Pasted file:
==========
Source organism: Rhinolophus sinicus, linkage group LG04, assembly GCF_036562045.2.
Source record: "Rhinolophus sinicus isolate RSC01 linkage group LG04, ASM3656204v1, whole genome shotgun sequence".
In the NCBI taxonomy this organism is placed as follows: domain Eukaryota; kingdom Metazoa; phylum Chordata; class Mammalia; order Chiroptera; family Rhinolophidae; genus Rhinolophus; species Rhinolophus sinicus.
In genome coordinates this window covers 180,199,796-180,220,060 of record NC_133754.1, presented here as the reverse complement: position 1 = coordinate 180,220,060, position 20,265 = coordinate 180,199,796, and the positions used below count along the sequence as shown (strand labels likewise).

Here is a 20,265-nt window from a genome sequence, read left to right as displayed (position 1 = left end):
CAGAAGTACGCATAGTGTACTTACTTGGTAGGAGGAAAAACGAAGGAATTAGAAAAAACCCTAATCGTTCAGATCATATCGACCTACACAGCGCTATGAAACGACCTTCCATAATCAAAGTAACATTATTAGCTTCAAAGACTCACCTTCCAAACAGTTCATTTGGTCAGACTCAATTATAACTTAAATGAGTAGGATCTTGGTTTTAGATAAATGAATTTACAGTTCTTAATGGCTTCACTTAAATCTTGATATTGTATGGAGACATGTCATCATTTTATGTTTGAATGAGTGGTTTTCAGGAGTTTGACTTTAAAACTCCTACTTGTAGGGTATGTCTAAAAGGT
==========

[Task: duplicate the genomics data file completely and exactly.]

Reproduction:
Source organism: Rhinolophus sinicus, linkage group LG04, assembly GCF_036562045.2.
Source record: "Rhinolophus sinicus isolate RSC01 linkage group LG04, ASM3656204v1, whole genome shotgun sequence".
In the NCBI taxonomy this organism is placed as follows: domain Eukaryota; kingdom Metazoa; phylum Chordata; class Mammalia; order Chiroptera; family Rhinolophidae; genus Rhinolophus; species Rhinolophus sinicus.
In genome coordinates this window covers 180,199,796-180,220,060 of record NC_133754.1, presented here as the reverse complement: position 1 = coordinate 180,220,060, position 20,265 = coordinate 180,199,796, and the positions used below count along the sequence as shown (strand labels likewise).

Here is a 20,265-nt window from a genome sequence, read left to right as displayed (position 1 = left end):
CAGAAGTACGCATAGTGTACTTACTTGGTAGGAGGAAAAACGAAGGAATTAGAAAAAACCCTAATCGTTCAGATCATATCGACCTACACAGCGCTATGAAACGACCTTCCATAATCAAAGTAACATTATTAGCTTCAAAGACTCACCTTCCAAACAGTTCATTTGGTCAGACTCAATTATAACTTAAATGAGTAGGATCTTGGTTTTAGATAAATGAATTTACAGTTCTTAATGGCTTCACTTAAATCTTGATATTGTATGGAGACATGTCATCATTTTATGTTTGAATGAGTGGTTTTCAGGAGTTTGACTTTAAAACTCCTACTTGTAGGGTATGTCTAAAAGGT